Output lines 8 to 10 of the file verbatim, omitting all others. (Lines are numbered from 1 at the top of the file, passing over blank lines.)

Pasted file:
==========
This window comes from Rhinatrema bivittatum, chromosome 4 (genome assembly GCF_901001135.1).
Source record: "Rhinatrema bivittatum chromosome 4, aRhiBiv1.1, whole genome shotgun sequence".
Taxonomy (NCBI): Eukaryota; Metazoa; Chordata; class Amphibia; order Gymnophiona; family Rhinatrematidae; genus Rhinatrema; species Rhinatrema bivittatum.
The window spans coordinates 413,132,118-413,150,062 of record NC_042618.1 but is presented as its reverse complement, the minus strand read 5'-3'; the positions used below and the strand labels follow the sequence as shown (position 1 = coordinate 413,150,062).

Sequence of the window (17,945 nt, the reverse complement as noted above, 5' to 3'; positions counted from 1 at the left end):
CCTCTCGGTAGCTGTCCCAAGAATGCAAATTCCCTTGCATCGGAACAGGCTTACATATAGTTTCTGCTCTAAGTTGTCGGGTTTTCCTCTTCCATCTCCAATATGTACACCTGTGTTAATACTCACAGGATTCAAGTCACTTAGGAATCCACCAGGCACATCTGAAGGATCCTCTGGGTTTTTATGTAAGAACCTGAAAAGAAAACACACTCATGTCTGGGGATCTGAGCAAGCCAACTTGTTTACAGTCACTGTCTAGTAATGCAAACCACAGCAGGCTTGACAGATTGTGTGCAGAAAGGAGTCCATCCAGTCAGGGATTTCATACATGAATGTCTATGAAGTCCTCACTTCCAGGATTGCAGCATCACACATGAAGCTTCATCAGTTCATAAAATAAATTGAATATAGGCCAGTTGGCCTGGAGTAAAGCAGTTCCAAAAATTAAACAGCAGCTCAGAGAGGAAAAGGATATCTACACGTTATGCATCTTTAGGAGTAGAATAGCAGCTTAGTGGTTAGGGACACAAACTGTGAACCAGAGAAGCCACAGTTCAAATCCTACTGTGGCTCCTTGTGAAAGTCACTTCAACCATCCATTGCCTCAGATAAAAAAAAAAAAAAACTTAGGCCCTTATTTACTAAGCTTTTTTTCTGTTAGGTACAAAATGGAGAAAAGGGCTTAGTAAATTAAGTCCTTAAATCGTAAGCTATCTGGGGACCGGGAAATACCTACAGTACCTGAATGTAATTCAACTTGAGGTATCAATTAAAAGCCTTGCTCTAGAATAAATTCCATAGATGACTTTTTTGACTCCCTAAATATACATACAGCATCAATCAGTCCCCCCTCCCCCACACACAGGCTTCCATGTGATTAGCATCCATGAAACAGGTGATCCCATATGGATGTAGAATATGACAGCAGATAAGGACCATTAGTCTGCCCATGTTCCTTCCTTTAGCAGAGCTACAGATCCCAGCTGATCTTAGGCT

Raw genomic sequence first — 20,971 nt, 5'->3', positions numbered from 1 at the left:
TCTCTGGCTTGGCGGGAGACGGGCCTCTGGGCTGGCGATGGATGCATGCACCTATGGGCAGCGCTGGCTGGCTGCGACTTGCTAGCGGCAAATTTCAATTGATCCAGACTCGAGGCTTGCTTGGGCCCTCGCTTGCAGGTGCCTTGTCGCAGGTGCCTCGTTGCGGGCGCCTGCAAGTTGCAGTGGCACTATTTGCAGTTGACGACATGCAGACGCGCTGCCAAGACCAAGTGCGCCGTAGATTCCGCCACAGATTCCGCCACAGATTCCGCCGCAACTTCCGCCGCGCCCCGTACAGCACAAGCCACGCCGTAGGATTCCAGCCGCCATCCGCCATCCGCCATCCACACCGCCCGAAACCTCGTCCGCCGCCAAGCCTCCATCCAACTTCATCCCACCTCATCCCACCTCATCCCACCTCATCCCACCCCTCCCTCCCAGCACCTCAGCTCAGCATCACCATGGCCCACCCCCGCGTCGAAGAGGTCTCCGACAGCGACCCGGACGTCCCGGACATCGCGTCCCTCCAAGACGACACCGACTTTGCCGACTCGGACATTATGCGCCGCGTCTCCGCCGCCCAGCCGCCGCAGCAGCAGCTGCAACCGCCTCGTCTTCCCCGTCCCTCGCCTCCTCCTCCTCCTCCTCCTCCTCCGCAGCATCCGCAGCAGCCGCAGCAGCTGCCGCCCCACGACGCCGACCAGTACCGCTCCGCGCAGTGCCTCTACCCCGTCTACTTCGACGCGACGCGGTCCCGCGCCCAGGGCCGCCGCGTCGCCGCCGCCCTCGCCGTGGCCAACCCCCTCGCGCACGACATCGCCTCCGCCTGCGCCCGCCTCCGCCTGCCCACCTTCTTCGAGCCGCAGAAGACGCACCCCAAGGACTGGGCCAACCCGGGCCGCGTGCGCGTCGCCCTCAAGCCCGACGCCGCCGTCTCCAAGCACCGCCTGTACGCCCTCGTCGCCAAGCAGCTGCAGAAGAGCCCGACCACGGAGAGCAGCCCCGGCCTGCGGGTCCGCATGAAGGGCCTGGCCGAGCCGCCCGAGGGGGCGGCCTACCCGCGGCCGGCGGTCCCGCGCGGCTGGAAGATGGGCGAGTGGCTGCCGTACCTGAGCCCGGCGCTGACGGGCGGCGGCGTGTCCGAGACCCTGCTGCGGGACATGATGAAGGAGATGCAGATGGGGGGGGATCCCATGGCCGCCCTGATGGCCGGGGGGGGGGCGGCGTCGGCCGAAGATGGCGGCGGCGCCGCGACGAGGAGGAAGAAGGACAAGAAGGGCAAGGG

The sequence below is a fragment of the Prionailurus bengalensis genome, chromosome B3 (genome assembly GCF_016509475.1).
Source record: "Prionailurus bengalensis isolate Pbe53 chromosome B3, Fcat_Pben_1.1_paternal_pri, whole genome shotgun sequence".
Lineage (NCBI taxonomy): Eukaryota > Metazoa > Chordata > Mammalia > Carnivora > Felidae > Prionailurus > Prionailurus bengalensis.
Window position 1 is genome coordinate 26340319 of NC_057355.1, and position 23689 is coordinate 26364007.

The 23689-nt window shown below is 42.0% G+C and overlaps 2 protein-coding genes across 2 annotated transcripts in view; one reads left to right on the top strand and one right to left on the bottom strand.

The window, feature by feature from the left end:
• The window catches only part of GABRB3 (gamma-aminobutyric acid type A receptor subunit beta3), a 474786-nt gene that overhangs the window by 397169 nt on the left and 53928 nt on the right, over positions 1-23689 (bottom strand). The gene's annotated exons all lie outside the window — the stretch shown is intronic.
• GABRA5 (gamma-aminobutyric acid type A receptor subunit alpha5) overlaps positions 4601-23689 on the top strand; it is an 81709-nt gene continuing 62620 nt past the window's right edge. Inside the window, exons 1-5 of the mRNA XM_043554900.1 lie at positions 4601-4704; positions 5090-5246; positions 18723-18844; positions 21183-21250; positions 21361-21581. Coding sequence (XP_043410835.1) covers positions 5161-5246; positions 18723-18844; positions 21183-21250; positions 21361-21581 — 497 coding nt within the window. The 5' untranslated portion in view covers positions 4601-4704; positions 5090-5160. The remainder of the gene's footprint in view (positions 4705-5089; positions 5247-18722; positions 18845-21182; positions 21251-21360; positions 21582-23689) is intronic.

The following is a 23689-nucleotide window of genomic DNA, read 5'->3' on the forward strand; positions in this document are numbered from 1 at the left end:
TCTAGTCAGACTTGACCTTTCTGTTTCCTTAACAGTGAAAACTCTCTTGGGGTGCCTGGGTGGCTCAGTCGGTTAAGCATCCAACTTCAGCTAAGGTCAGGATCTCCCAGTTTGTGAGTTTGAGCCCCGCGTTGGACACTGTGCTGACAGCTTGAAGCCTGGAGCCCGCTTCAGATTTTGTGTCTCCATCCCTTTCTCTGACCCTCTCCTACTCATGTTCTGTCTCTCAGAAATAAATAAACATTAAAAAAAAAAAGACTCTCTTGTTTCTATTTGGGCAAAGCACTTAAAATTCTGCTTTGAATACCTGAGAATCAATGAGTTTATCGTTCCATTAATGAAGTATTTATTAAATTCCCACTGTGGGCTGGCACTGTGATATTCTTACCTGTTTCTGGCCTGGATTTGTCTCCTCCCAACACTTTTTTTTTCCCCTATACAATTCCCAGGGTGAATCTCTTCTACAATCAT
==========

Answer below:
TCTCTGGCTTGGCGGGAGACGGGCCTCTGGGCTGGCGATGGATGCATGCACCTATGGGCAGCGCTGGCTGGCTGCGACTTGCTAGCGGCAAATTTCAATTGATCCAGACTCGAGGCTTGCTTGGGCCCTCGCTTGCAGGTGCCTTGTCGCAGGTGCCTCGTTGCGGGCGCCTGCAAGTTGCAGTGGCACTATTTGCAGTTGACGACATGCAGACGCGCTGCCAAGACCAAGTGCGCCGTAGATTCCGCCACAGATTCCGCCACAGATTCCGCCGCAACTTCCGCCGCGCCCCGTACAGCACAAGCCACGCCGTAGGATTCCAGCCGCCATCCGCCATCCGCCATCCACACCGCCCGAAACCTCGTCCGCCGCCAAGCCTCCATCCAACTTCATCCCACCTCATCCCACCTCATCCCACCTCATCCCACCCCTCCCTCCCAGCACCTCAGCTCAGCATCACCATGGCCCACCCCCGCGTCGAAGAGGTCTCCGACAGCGACCCGGACGTCCCGGACATCGCGTCCCTCCAAGACGACACCGACTTTGCCGACTCGGACATTATGCGCCGCGTCTCCGCCGCCCAGCCGCCGCAGCAGCAGCTGCAACCGCCTCGTCTTCCCCGTCCCTCGCCTCCTCCTCCTCCTCCTCCTCCTCCGCAGCATCCGCAGCAGCCGCAGCAGCTGCCGCCCCACGACGCCGACCAGTACCGCTCCGCGCAGTGCCTCTACCCCGTCTACTTCGACGCGACGCGGTCCCGCGCCCAGGGCCGCCGCGTCGCCGCCGCCCTCGCCGTGGCCAACCCCCTCGCGCACGACATCGCCTCCGCCTGCGCCCGCCTCCGCCTGCCCACCTTCTTCGAGCCGCAGAAGACGCACCCCAAGGACTGGGCCAACCCGGGCCGCGTGCGCGTCGCCCTCAAGCCCGACGCCGCCGTCTCCAAGCACCGCCTGTACGCCCTCGTCGCCAAGCAGCTGCAGAAGAGCCCGACCACGGAGAGCAGCCCCGGCCTGCGGGTCCGCATGAAGGGCCTGGCCGAGCCGCCCGAGGGGGCGGCCTACCCGCGGCCGGCGGTCCCGCGCGGCTGGAAGATGGGCGAGTGGCTGCCGTACCTGAGCCCGGCGCTGACGGGCGGCGGCGTGTCCGAGACCCTGCTGCGGGACATGATGAAGGAGATGCAGATGGGGGGGGATCCCATGGCCGCCCTGATGGCCGGGGGGGGGGCGGCGTCGGCCGAAGATGGCGGCGGCGCCGCGACGAGGAGGAAGAAGGACAAGAAGGGCAAGGG

The sequence below is a fragment of the Prionailurus bengalensis genome, chromosome B3 (genome assembly GCF_016509475.1).
Source record: "Prionailurus bengalensis isolate Pbe53 chromosome B3, Fcat_Pben_1.1_paternal_pri, whole genome shotgun sequence".